emergency employees") follow closure and early dismissal procedures outlined by the Office of Personnel Management (OPM).
The Clinical Center provides accommodations for employees who are unable to leave the Clinical Center during inclement weather; however, emergency employees who stay on campus beyond their tour of duty are eligible for pay only if they actually work during that period.
CC department heads must designate emergency employees and notify them of this designation in writing when they first enter on duty and in October of each year.
All emergency employees are required to report for duty as scheduled regardless of any general announcement by internet, radio, or television that federal employees are not required to report to work. They are responsible for providing their transportation to and from work. However, the Clinical Center coordinates a 4-wheel drive transportation network during inclement weather. Information on 4-wheel drive transportation will be available from the CC admissions office.
Any emergency employees who cannot report to work must call their supervisor within one hour before the start of their shift, and the supervisor will determine the type of leave to be charged (annual, sick, or leave without pay).
Non-emergency personnel follow procedures for closure or early dismissal announced by OPM. Announcements may be made before or after the workday begins.
If inclement weather requires closure before the workday begins, OPM will provide
one of five announcements to the media. Employees are responsible
for checking with their local radio or TV stations or OPM's website
If early dismissal is called for after the workday begins, OPM will provide the following announcement to the media and on their website at http://www.opa.gov.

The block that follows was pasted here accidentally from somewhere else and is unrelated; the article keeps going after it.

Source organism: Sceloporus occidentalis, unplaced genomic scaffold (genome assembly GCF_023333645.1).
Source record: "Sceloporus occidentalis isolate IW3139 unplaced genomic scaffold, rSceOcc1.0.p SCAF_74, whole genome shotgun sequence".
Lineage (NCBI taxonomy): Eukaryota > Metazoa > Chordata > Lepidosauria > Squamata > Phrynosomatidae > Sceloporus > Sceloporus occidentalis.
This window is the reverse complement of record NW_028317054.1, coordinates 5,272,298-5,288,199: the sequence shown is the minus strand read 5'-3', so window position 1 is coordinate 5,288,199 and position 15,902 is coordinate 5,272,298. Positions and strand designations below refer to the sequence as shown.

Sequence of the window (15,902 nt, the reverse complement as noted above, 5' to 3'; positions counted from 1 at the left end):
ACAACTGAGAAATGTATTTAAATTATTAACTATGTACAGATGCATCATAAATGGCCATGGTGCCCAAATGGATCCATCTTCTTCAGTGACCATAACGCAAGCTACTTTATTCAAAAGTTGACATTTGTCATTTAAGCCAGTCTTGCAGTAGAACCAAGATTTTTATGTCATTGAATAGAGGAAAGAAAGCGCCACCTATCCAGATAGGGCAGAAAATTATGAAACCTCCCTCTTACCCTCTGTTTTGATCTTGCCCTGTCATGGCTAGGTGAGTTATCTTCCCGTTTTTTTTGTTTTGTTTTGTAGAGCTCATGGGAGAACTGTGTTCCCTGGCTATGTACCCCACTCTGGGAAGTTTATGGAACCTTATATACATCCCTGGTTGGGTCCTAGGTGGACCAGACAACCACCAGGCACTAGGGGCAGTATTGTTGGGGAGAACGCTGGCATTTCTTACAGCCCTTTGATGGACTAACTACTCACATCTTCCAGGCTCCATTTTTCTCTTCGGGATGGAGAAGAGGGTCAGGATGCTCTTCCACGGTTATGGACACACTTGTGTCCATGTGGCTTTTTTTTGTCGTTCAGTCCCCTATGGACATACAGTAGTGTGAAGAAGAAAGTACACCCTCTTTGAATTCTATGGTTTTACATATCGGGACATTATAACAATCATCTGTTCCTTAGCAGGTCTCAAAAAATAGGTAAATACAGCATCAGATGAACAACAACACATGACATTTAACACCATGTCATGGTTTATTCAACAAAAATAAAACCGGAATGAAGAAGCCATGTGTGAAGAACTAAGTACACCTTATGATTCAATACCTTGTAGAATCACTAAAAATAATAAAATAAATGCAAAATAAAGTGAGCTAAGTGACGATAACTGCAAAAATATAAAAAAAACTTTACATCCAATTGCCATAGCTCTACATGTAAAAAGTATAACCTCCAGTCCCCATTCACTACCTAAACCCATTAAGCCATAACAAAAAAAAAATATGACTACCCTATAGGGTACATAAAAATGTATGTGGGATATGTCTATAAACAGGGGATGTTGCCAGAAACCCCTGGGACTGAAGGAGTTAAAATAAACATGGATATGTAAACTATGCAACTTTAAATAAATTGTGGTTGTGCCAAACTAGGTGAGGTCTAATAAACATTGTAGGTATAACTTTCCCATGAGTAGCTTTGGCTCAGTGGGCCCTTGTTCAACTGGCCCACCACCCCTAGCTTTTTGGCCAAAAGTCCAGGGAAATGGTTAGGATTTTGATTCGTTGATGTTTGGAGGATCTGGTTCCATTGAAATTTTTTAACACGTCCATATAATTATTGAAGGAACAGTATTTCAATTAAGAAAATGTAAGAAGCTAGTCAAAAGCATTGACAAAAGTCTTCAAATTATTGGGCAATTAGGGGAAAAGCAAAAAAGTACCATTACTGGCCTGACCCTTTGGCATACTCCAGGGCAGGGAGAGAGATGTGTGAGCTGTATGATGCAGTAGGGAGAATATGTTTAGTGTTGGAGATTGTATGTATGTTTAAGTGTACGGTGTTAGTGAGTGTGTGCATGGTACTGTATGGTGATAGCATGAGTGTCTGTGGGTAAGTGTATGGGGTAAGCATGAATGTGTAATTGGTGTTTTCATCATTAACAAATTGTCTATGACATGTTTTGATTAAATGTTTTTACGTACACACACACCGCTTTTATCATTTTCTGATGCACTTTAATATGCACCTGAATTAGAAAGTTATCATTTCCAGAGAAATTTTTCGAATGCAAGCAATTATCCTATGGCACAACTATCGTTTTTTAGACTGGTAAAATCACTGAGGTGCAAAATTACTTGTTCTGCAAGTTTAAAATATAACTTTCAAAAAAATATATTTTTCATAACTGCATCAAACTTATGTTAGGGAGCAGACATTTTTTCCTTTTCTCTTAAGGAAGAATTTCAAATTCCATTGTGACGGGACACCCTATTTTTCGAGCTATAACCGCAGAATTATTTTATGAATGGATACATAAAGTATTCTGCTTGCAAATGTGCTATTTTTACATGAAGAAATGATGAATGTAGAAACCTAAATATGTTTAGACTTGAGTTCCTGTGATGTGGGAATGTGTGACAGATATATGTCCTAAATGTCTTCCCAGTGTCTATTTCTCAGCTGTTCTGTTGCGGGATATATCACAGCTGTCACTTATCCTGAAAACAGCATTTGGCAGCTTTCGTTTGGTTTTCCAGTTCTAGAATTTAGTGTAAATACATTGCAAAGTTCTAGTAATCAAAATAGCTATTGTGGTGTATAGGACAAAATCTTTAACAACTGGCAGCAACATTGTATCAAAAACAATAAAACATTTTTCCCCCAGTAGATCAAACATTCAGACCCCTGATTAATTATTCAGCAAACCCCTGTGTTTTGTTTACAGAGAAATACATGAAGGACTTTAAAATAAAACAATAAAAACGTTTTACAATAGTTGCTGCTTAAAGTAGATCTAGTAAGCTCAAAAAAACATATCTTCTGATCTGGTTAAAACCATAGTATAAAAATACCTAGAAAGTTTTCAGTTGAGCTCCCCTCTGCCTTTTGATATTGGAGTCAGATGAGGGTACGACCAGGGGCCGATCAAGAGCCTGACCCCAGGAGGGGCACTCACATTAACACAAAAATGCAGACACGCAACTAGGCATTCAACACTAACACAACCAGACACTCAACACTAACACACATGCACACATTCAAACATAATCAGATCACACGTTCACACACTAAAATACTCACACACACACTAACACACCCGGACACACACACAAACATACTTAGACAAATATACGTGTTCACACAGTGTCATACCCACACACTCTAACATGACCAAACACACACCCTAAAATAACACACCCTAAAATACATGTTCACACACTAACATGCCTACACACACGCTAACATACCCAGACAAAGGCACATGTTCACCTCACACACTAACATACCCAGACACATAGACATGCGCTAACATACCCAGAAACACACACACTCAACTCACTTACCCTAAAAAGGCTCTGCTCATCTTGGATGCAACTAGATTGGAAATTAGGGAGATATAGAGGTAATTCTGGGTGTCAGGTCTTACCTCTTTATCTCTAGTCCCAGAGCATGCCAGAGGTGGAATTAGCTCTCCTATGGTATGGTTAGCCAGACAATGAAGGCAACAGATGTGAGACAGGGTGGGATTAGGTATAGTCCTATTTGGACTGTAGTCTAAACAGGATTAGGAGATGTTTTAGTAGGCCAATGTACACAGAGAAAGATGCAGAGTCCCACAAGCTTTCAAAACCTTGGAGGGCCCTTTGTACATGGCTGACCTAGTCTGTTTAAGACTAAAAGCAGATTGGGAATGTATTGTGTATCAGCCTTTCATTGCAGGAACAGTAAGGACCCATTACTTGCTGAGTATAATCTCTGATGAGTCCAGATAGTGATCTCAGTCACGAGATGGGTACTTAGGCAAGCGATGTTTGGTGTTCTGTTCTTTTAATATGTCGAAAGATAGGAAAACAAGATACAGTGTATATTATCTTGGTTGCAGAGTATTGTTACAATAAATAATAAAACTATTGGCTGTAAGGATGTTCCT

CRC visitors tour the new hospital
Cynthia Herringa (left), CC nurse recruiter, talks with attendees at the reception desk.
Nearly 100 nurses and senior nursing students from throughout the area attended the CC Nursing Department's Open House in October.
The event included tours of the new Mark O. Hatfield Clinical Research Center. Nurse managers were on hand for on-the-spot interviews, and program of care posters were on exhibit in the lobby.
"The nurses who attended the Open House were welcomed by our enthusiastic and dedicated staff.
It was a wonderful opportunity to open the doors of our new patient-care units and beautiful
facilities to the nursing community," said Tannia Cartledge, chief of the Nursing
Department's adult, pediatric and behavioral health service.
More than 50 members of the American Institute of Architects toured the Mark O. Hatfield
Clinical Research Center earlier this fall.
Margaret DeBolt (left), a partner from the architecture firm Zimmer Gunsul Frasca Partnership, leads the tour.
The tour was part of the
AIA's annual Academy of Architecture for Health conference,
"The Interdisciplinary Healthcare Enterprise: Weaving Design Through the
Fabric of Research, Education and Patient Care."
Margaret DeBolt (left), a partner from the architecture firm Zimmer Gunsul Frasca Partnership, led the tour.
Dr. John I. Gallin (left), Dr. Annelise E. Barron (center), and Dr. Bettie Sue Masters (right).
Part of December's 89th meeting of the Advisory Committee to the Director of NIH was spent at the Mark O. Hatfield Clinical Research Center.
Dr. John I. Gallin, CC director, gave a tour to those attending, including Dr. Annelise E. Barron (center), associate professor of chemical and biological engineering and chemistry and biomedical engineering at Northwestern University, and Dr. Bettie Sue Masters, The Robert A. Welch Foundation Professor in Chemistry at the University of Texas Health Science Center.
Leon Fleischer performs for NIH staff
Internationally acclaimed pianist, Leon Fleisher
Internationally acclaimed pianist, Leon Fleisher, performed for NIH staff and patients in Masur Auditorium on Nov. 17.
In 1964, Fleisher's career was interrupted when the fingers on his right hand began to curl under. He was diagnosed with
dystonia in 1992 and entered a Clinical Center trial.
He received treatment here that enabled him to play again with both hands.
In April 2000, Fleisher became the first living pianist to be inducted into the Classical Music Hall of Fame.